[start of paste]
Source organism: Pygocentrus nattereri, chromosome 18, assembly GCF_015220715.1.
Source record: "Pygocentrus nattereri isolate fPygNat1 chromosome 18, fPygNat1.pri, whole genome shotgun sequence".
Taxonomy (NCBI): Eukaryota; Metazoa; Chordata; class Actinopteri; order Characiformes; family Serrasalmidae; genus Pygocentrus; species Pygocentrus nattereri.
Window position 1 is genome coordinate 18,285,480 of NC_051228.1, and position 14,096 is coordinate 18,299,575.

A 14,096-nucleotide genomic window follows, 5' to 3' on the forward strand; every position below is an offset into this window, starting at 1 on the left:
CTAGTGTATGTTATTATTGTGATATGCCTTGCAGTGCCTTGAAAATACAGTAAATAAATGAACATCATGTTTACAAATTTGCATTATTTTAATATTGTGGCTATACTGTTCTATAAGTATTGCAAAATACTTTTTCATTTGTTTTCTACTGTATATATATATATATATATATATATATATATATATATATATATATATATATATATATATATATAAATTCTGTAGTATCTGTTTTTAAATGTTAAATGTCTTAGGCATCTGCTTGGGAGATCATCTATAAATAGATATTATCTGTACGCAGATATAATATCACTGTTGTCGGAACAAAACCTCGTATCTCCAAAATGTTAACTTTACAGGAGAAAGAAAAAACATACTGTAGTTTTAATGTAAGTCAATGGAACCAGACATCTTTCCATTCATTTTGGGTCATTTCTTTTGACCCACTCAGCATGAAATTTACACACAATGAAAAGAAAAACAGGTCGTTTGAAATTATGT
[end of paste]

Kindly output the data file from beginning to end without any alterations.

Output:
Source organism: Pygocentrus nattereri, chromosome 18, assembly GCF_015220715.1.
Source record: "Pygocentrus nattereri isolate fPygNat1 chromosome 18, fPygNat1.pri, whole genome shotgun sequence".
Taxonomy (NCBI): Eukaryota; Metazoa; Chordata; class Actinopteri; order Characiformes; family Serrasalmidae; genus Pygocentrus; species Pygocentrus nattereri.
Window position 1 is genome coordinate 18,285,480 of NC_051228.1, and position 14,096 is coordinate 18,299,575.

A 14,096-nucleotide genomic window follows, 5' to 3' on the forward strand; every position below is an offset into this window, starting at 1 on the left:
CTAGTGTATGTTATTATTGTGATATGCCTTGCAGTGCCTTGAAAATACAGTAAATAAATGAACATCATGTTTACAAATTTGCATTATTTTAATATTGTGGCTATACTGTTCTATAAGTATTGCAAAATACTTTTTCATTTGTTTTCTACTGTATATATATATATATATATATATATATATATATATATATATATATATATATATATATATATATAAATTCTGTAGTATCTGTTTTTAAATGTTAAATGTCTTAGGCATCTGCTTGGGAGATCATCTATAAATAGATATTATCTGTACGCAGATATAATATCACTGTTGTCGGAACAAAACCTCGTATCTCCAAAATGTTAACTTTACAGGAGAAAGAAAAAACATACTGTAGTTTTAATGTAAGTCAATGGAACCAGACATCTTTCCATTCATTTTGGGTCATTTCTTTTGACCCACTCAGCATGAAATTTACACACAATGAAAAGAAAAACAGGTCGTTTGAAATTATGT